Mathematical modeling offers new way to understand variable responses to targeted therapy

April 3, 2018, H. Lee Moffitt Cancer Center & Research Institute
Cancer cell during cell division. Credit: National Institutes of Health

Cancer therapies that target a specific protein have improved outcomes for patients. However, many patients eventually develop resistance to these targeted therapies and their cancer comes back. It is believed that differences among tumor cells, or heterogeneity, may contribute to this drug resistance. Moffitt Cancer Center researchers are using a unique approach by combining typical cell culture studies with mathematical modeling to determine how heterogeneity within a tumor and the surrounding tumor environment affect responses to targeted drug therapies. Their study was published online in PLOS Biology.

Cells within a single can be very different. They may have different genetic characteristics leading to different protein levels or activity, and act differently in response to a stimulus or targeted . Additionally, the surrounding tumor environment can produce chemical signals that further alter and their response to targeted therapies.

The typical approach that researchers use to study development and treatment is to consider the within a given tumor to be the same and to have a similar response to therapy. However, this assumption is not what actually occurs and tends to limit the design of effective cancer therapies. By using mathematical modeling and experimental data, Moffitt researchers are able to take tumor cell heterogeneity into consideration. This allows more accurate prediction of how cells would respond to targeted cancer therapy and suggests more effective ones.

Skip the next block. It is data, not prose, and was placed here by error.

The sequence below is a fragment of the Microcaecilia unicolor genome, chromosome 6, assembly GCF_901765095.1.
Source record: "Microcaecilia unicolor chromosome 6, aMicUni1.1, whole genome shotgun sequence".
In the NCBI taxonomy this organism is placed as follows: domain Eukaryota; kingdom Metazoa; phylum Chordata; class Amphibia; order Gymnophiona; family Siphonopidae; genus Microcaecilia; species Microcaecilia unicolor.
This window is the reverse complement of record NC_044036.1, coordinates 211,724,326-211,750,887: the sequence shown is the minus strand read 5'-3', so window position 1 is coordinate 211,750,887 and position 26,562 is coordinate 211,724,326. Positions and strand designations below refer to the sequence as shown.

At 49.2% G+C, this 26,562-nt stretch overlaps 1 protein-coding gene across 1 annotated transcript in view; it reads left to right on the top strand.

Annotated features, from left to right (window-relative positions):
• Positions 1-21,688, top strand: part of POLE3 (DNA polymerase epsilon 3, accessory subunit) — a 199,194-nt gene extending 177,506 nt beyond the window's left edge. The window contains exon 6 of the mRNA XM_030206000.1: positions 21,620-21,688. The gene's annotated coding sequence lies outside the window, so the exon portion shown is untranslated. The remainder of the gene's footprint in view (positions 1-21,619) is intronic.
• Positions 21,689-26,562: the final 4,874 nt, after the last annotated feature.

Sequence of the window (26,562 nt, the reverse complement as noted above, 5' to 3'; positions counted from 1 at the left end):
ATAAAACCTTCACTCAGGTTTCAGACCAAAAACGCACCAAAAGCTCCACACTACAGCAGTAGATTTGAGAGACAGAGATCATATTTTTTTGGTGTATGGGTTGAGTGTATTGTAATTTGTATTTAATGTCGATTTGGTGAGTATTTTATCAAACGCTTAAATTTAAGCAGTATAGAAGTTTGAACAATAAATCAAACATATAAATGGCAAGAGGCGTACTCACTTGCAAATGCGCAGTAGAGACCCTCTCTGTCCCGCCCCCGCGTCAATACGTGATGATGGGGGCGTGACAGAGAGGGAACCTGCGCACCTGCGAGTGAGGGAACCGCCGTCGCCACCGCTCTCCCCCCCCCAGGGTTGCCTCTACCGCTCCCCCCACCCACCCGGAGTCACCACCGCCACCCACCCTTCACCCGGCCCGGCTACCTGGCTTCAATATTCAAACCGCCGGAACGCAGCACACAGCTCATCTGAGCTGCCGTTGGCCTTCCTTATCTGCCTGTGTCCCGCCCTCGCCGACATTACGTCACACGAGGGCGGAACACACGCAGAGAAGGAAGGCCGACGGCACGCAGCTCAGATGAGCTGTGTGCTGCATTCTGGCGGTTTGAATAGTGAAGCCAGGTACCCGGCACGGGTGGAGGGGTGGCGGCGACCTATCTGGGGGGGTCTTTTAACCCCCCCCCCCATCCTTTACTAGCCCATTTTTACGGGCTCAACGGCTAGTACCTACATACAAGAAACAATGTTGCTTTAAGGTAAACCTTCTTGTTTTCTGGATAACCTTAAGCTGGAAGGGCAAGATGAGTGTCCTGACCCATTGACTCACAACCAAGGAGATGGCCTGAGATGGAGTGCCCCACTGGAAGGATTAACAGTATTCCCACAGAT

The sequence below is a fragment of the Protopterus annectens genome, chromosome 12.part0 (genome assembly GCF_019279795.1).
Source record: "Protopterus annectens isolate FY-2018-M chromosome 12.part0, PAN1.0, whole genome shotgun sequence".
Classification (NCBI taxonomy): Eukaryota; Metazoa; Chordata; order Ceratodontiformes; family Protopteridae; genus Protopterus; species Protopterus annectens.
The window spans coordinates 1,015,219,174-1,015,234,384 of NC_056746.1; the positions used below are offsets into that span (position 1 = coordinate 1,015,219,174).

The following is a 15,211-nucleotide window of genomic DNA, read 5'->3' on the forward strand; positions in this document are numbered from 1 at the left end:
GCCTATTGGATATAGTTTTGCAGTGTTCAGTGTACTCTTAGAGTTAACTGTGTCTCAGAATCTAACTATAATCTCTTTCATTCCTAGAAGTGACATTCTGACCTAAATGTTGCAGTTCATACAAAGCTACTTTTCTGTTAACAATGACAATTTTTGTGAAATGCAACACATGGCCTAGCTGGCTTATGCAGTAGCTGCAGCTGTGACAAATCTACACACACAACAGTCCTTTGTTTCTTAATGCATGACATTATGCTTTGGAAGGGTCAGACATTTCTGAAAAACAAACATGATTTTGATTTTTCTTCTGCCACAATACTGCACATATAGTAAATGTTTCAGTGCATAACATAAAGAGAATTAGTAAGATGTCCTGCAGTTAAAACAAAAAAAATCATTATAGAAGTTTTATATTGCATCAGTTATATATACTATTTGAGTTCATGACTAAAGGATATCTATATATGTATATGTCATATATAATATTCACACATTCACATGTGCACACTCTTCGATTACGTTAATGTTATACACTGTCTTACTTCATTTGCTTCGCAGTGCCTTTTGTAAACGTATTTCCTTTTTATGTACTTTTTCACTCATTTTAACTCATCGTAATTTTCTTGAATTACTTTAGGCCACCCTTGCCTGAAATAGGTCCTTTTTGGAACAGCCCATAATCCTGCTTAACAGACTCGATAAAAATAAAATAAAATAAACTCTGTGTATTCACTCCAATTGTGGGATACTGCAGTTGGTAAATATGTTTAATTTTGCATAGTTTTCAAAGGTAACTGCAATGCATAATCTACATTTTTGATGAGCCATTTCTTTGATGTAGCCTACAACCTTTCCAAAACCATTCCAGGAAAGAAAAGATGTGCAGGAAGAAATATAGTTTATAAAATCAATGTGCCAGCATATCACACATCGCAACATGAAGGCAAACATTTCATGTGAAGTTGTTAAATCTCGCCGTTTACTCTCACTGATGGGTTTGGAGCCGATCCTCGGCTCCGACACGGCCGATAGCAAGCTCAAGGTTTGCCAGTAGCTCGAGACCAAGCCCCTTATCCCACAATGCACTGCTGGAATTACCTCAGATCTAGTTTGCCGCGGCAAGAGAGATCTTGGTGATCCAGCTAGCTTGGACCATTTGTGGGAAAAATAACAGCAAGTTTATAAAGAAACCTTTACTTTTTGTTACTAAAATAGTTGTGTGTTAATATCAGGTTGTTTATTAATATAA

The interdisciplinary research team was composed of mathematical modelers, led by Alexander Anderson, Ph.D., chair of the Department of Integrated Mathematical Oncology at Moffitt, and basic/translational biologists, led by Eric Haura, M.D., co-leader of the Chemical Biology & Molecular Medicine Program and senior member of the Department of Thoracic Oncology at Moffitt. Together, they created a mathematical model based on their experimental data from a lung cancer cell line. There are many signaling pathways known to be involved in cancer progression. The researchers decided to focus on two key pathways, the RAS-MAPK and the AKT-PI3K signaling pathways that are commonly deregulated in many different types of cancer. They performed cell culture experiments in the presence and absence of a protein called HGF produced by cells in the surrounding tumor environment. HGF is known to contribute to resistance. They also treated the with different inhibitors to determine how cells respond to these targeted drugs. They used this data to create mathematical models that made new predictions and then confirmed these predictions back in the lung cancer cell line.

The combined results show that cancer cells have different responses to targeted drug therapies because of different protein activities. Also, some cells may not respond to a targeted inhibitor because alternative signaling pathways may become activated and bypass that inhibitor. As a result, it may be necessary to use a combination of drug inhibitors to target as many of the diverse tumor cells as possible. The researchers used their model to show certain drug combinations are more effective at reducing cell viability. However, they also demonstrated that the surrounding tumor environment could alter a cell to a drug or drug combination.

Importantly, the researchers demonstrated that all of these variations in cell responses to drug inhibitors and the tumor environment could cause certain cells within a population to become dominant, leading to . Furthermore, certain drug inhibitors and combinations can produce relatively more tumor cell heterogeneity post-treatment.

A major advantage of this mathematical approach is that it can analyze many different tumor scenarios and drug combinations, and offers a way to more accurately predict heterogeneous tumor responses. "We are only just beginning to understand the importance of non-genetic heterogeneity. Much more needs to be done in teasing apart the contributions of genetics, cells, and the microenvironment; how they interact and modulate one another, and how this might alter our current combination treatment strategies," explained lead study authors Eunjung Kim, Ph.D and Alexander Anderson, Ph.D. of the Department of Integrated Mathematical Oncology at Moffitt.